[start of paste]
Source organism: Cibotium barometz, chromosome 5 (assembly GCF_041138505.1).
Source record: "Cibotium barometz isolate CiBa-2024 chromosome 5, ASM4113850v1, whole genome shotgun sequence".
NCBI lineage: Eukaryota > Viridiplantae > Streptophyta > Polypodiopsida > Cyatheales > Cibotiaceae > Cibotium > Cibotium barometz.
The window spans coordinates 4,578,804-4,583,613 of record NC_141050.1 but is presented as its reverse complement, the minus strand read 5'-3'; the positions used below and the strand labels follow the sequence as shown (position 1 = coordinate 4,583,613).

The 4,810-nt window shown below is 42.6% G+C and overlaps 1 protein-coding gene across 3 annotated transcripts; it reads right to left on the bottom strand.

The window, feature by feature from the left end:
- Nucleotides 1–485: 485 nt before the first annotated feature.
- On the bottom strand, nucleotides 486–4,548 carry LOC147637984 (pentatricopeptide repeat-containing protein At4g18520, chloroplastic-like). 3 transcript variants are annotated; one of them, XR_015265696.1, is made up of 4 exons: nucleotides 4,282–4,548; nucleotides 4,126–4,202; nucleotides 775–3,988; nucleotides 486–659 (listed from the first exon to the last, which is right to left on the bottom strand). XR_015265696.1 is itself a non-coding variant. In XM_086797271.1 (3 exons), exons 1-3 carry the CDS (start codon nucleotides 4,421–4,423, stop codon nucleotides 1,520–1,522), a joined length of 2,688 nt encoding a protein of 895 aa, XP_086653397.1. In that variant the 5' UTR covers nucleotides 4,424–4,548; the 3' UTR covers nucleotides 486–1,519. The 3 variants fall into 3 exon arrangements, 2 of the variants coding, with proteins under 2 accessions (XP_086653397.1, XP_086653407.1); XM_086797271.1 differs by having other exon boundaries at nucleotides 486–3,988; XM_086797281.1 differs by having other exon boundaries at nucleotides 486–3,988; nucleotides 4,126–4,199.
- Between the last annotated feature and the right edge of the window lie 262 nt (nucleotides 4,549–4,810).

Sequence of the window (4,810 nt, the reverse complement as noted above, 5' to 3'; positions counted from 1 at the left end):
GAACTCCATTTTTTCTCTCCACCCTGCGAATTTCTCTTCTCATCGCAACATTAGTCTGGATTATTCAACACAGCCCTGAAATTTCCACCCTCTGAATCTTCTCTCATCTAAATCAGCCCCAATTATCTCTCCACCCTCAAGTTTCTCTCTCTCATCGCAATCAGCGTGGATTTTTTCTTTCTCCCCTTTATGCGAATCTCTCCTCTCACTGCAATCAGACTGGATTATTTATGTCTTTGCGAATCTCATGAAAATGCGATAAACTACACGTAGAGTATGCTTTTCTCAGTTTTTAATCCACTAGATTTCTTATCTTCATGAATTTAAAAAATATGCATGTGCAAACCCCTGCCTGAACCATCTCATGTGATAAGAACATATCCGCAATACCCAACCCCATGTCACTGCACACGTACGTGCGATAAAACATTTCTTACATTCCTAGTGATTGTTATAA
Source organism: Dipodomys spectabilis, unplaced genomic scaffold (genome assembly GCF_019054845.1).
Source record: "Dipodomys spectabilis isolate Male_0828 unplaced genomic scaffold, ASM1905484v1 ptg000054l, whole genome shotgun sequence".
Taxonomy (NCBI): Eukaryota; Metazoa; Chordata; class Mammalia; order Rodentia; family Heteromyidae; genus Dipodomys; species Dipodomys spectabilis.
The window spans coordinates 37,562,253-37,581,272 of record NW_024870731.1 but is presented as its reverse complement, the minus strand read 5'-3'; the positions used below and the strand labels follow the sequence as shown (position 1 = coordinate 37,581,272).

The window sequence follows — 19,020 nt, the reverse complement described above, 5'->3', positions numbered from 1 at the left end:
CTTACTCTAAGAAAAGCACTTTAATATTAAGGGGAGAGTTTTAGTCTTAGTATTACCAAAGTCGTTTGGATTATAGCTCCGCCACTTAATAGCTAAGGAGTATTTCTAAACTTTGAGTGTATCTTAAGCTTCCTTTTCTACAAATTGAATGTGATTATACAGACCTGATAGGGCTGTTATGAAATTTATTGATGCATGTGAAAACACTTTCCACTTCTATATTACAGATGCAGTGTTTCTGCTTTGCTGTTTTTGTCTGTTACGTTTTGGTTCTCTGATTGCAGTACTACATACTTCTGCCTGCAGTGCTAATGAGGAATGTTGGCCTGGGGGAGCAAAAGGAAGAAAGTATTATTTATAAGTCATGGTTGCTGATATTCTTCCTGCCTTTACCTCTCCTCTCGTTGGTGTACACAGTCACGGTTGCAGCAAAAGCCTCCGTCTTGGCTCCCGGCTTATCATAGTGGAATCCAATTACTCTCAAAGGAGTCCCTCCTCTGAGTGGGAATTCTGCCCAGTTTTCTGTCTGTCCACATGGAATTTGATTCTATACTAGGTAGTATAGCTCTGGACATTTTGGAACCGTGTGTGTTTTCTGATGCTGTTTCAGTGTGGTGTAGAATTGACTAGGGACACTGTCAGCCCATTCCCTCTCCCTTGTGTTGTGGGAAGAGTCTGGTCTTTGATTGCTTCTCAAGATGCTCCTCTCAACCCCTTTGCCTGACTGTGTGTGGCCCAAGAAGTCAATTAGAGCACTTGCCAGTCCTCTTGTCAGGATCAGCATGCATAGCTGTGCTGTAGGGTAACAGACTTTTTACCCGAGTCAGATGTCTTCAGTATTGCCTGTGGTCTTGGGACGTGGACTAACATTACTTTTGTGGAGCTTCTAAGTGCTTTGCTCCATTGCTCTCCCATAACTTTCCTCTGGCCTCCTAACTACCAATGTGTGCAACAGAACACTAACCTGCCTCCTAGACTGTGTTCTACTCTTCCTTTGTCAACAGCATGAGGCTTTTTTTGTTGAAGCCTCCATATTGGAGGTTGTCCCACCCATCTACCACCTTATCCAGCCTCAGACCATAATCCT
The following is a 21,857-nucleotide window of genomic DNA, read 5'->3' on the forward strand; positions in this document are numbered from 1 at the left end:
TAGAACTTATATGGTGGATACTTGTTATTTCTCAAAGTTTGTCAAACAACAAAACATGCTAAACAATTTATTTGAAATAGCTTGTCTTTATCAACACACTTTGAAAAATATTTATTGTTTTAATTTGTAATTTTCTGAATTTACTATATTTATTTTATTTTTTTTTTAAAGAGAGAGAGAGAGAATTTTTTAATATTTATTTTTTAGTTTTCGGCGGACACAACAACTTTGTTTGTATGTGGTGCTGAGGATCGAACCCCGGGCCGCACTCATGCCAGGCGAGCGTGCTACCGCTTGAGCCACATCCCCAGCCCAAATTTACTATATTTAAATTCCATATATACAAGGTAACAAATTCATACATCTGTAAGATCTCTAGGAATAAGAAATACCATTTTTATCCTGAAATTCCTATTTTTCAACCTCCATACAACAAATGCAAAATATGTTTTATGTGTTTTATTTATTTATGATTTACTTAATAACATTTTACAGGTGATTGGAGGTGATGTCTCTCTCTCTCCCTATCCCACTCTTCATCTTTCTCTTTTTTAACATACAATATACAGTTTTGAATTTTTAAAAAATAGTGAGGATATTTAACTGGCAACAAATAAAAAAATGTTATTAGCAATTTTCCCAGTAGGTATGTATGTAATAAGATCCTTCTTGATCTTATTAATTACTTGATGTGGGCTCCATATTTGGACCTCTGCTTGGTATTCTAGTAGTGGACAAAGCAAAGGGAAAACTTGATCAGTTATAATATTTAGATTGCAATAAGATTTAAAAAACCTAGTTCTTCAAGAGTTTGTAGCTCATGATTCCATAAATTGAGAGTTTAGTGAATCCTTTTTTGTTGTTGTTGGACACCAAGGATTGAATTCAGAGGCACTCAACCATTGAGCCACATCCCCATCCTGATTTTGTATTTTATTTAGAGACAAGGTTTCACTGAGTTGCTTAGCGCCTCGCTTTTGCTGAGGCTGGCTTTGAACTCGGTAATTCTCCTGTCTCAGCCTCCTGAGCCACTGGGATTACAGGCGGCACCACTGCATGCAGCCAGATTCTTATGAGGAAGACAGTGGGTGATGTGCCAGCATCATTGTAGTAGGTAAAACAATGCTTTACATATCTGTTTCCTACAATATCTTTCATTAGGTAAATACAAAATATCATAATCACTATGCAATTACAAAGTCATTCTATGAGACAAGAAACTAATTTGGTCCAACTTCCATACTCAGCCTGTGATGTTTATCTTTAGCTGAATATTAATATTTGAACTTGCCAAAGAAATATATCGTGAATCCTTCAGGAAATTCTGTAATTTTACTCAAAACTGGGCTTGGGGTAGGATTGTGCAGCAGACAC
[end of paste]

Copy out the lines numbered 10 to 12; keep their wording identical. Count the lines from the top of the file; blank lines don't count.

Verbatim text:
Sequence of the window (4,810 nt, the reverse complement as noted above, 5' to 3'; positions counted from 1 at the left end):
GAACTCCATTTTTTCTCTCCACCCTGCGAATTTCTCTTCTCATCGCAACATTAGTCTGGATTATTCAACACAGCCCTGAAATTTCCACCCTCTGAATCTTCTCTCATCTAAATCAGCCCCAATTATCTCTCCACCCTCAAGTTTCTCTCTCTCATCGCAATCAGCGTGGATTTTTTCTTTCTCCCCTTTATGCGAATCTCTCCTCTCACTGCAATCAGACTGGATTATTTATGTCTTTGCGAATCTCATGAAAATGCGATAAACTACACGTAGAGTATGCTTTTCTCAGTTTTTAATCCACTAGATTTCTTATCTTCATGAATTTAAAAAATATGCATGTGCAAACCCCTGCCTGAACCATCTCATGTGATAAGAACATATCCGCAATACCCAACCCCATGTCACTGCACACGTACGTGCGATAAAACATTTCTTACATTCCTAGTGATTGTTATAA
Source organism: Dipodomys spectabilis, unplaced genomic scaffold (genome assembly GCF_019054845.1).